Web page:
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December 01, 2011

Getty Announces Acquisition of Rare, Early Portrait by Édouard Manet

Portrait of Madame Brunet will complement the Getty Museum’s
major Impressionist paintings and will go on view December 13, 2011

Amy Hood
Getty Communications
(310) 440-6427
Portrait of Madame Brunet will complement the Getty Museum’s
major Impressionist paintings and will go on view December 13, 2011
LOS ANGELES — The J. Paul Getty Museum announced today the acquisition of Portrait of Madame Brunet(also known as Young Woman in 1860), painted in 1860-1863, and reworked by 1867—a rare, early portrait by the modern French master Édouard Manet (1832-1883).
“We are thrilled to add to our collection this significant and compelling portrait from Manet’s decisive early period,” said David Bomford, acting director of the Getty Museum in announcing the acquisition.  “Opportunities to acquire museum-quality paintings by Manet are few and this brilliant portrait of a mysterious young woman will command instant attention.”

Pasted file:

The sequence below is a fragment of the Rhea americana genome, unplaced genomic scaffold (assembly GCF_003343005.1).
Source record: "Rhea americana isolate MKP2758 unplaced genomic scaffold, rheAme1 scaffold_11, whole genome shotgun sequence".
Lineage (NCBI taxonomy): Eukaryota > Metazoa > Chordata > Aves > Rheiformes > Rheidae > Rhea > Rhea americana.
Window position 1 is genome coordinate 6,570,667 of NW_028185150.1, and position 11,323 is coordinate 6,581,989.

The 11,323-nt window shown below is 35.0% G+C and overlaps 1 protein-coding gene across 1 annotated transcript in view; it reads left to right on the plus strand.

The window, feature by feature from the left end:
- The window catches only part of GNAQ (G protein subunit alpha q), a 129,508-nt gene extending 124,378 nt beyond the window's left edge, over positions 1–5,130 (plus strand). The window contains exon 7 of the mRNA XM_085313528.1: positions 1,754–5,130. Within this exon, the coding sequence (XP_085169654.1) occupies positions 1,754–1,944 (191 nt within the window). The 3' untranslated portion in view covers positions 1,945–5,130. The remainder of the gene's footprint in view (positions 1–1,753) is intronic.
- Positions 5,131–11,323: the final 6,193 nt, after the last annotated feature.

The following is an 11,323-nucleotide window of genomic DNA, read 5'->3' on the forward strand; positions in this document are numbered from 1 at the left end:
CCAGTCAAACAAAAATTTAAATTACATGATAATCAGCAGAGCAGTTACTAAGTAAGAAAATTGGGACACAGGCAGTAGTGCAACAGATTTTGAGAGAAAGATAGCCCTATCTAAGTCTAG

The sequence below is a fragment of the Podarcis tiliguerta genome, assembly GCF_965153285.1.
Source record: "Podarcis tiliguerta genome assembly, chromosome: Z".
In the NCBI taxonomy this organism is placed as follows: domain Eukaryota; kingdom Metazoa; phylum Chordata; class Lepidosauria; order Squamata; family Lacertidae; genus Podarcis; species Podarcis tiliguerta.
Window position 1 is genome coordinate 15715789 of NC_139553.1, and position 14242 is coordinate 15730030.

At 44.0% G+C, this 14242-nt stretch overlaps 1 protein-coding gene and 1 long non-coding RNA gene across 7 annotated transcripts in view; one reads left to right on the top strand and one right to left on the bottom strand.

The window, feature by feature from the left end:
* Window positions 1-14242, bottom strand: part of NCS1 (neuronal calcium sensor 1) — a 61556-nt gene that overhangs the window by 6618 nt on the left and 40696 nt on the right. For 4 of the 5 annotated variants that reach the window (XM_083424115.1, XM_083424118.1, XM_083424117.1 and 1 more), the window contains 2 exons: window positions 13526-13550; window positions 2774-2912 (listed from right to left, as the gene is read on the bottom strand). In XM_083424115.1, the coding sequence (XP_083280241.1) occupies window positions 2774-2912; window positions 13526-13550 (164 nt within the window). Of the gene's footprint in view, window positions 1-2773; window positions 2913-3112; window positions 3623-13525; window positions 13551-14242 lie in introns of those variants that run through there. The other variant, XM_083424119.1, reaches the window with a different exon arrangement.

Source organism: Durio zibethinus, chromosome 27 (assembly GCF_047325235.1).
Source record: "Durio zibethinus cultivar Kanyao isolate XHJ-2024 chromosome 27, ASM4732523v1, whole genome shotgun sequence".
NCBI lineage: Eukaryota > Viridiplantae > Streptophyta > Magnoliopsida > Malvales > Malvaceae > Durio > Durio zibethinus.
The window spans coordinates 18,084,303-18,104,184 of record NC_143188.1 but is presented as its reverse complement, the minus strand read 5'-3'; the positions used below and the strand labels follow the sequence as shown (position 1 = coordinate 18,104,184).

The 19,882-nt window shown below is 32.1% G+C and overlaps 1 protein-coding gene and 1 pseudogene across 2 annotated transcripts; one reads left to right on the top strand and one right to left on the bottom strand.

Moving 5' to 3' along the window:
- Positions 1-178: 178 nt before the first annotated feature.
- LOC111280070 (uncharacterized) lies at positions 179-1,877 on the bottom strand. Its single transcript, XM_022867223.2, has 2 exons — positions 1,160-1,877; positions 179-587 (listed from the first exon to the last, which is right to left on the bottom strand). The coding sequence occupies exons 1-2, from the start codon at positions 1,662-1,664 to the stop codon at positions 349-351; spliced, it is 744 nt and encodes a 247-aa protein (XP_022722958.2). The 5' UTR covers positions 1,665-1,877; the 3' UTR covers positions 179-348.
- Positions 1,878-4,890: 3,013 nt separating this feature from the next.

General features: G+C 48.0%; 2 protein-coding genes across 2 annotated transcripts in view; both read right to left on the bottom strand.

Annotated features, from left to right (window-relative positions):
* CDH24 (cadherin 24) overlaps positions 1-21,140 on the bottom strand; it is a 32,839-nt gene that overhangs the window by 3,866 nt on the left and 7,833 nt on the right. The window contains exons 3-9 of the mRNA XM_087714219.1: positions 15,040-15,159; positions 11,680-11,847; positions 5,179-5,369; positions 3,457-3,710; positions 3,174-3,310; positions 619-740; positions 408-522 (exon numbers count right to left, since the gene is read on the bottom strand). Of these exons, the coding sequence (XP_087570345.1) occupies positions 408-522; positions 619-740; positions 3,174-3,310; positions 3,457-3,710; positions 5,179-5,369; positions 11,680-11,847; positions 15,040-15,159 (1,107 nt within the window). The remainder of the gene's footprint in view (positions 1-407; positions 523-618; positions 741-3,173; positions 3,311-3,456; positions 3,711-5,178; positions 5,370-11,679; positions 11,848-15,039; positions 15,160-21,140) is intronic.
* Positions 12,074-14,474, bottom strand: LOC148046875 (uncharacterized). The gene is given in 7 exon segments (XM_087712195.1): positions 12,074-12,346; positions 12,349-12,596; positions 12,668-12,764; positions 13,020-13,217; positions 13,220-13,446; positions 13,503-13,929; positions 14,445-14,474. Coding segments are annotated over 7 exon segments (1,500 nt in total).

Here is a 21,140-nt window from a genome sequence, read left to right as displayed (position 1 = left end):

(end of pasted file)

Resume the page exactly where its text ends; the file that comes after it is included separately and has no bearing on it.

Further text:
The painting will be presented near Manet’s renowned work, The Rue Mosnier with Flags, 1878, which has long been on view at the Museum. The two paintings together—one much later than the other—will vividly illustrate Manet’s range and the development of his technique over time. This new acquisition exemplifies Manet's signature early style, with its strong contrasts of light and dark, sharp silhouetting of forms, and broad, simplified brushwork, all of which contributed to disjunctive effects of flatness that challenged longstanding conventions of pictorial illusionism in the West.